Foreign Investment in Real Property Tax Act (FIRPTA)

Quick Takeaways

  • FIRPTA, or the Foreign Investment in Real Property Tax Act, was enacted in 1980.

  • Foreign investors are given a Taxpayer Identification Number (TIN) to pay taxes or for withholding purposes on properties they sell in the U.S.

  • The PATH Act of 2015 changed the withholding rate of FIRPTA from 10% to 15% on properties that sold for more than $1 million, among many other provisions.

Source: New FIRPTA Regulations Conform and Update Changes from the PATH Act (PricewaterhouseCoopers, Feb. 23, 2016)

The Foreign Investment in Real Property Tax Act (FIRPTA) was enacted in 1980, initially as a response by Congress to public concerns about increasing foreign ownership of farmland in the United States.  The major purpose of FIRPTA was to establish equity of tax treatment of ownership in U.S. real property between foreign and domestic investors.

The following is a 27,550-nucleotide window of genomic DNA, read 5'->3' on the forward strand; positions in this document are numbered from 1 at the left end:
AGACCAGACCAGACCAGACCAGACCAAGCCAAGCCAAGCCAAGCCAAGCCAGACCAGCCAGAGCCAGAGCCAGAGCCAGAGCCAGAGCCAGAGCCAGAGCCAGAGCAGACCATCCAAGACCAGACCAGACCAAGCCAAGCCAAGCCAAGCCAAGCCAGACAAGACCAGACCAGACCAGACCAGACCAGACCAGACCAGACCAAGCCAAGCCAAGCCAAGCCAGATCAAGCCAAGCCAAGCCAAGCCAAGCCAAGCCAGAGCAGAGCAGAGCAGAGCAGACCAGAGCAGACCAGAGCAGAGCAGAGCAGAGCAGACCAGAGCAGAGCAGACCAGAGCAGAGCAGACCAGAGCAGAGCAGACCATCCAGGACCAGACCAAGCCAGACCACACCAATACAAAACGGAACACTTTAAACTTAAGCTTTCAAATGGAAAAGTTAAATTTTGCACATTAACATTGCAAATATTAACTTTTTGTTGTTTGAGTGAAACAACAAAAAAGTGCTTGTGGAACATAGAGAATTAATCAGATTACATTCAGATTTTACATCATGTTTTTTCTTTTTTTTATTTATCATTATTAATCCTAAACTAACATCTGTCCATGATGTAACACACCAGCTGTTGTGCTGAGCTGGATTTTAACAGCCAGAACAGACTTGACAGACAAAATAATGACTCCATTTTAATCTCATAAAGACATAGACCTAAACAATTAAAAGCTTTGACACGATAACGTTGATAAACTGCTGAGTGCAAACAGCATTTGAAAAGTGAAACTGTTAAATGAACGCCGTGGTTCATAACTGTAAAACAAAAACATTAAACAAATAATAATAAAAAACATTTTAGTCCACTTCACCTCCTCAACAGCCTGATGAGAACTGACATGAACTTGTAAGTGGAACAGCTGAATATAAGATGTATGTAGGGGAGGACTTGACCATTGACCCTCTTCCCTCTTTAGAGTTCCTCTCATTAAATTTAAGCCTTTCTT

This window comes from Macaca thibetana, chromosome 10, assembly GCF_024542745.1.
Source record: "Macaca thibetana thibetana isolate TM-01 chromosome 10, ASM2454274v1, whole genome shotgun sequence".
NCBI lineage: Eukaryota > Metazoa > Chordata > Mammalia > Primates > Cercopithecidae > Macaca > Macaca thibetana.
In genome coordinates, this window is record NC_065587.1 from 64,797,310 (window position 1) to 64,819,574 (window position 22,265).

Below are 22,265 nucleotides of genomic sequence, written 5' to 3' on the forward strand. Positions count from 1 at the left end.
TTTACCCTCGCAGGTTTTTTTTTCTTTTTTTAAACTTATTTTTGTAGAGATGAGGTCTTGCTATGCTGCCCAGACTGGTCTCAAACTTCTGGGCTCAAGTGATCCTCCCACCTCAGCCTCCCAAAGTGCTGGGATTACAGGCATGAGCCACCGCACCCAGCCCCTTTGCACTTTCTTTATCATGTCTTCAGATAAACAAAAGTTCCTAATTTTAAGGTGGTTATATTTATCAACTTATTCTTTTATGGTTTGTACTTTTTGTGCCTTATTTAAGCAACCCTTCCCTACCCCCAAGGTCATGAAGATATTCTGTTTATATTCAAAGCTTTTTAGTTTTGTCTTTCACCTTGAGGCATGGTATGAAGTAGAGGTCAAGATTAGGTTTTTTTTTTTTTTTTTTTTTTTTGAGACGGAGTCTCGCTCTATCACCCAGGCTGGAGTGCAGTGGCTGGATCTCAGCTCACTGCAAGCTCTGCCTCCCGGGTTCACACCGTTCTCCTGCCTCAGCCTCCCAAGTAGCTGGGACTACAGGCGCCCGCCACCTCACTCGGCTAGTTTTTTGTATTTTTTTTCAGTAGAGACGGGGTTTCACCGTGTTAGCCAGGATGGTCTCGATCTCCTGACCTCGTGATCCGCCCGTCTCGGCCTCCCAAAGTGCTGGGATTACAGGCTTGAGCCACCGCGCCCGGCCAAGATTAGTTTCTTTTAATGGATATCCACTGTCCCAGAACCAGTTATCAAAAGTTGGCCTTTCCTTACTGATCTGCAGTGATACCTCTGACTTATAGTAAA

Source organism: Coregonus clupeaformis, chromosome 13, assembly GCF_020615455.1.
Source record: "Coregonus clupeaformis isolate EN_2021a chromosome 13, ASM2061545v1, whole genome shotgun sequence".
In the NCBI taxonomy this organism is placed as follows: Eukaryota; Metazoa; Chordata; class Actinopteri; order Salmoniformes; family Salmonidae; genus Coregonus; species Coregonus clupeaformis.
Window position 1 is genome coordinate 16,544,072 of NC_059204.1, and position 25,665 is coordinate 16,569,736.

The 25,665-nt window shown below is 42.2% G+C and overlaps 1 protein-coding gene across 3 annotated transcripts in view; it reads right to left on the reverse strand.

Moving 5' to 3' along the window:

In the 116th Congress, a bill to repeal FIRPTA was introduced in the House of Representatives that attracted the support of many commercial real estate stakeholders in the country, as well as a high number of bipartisan cosponsors on the Ways and Means Committee.  Proponents of this bill, the "Invest in America Act" (H.R. 2210), believed it would increase the amount of foreign capital invested in real estate in the U.S. and also create jobs.

No FIRPTA repeal bills have yet been introduced in the 118th Congress.

See References for more information.